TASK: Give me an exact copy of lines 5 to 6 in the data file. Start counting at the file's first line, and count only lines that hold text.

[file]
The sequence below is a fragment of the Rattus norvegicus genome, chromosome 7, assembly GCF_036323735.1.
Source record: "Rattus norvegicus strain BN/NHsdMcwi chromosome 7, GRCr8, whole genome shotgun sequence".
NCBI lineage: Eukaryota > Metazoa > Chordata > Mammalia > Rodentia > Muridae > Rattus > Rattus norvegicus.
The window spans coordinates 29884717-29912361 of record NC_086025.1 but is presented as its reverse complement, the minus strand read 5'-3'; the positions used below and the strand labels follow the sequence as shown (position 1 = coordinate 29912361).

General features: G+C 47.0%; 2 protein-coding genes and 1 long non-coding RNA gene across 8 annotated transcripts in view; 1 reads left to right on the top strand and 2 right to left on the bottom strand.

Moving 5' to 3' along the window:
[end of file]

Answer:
General features: G+C 47.0%; 2 protein-coding genes and 1 long non-coding RNA gene across 8 annotated transcripts in view; 1 reads left to right on the top strand and 2 right to left on the bottom strand.

Moving 5' to 3' along the window: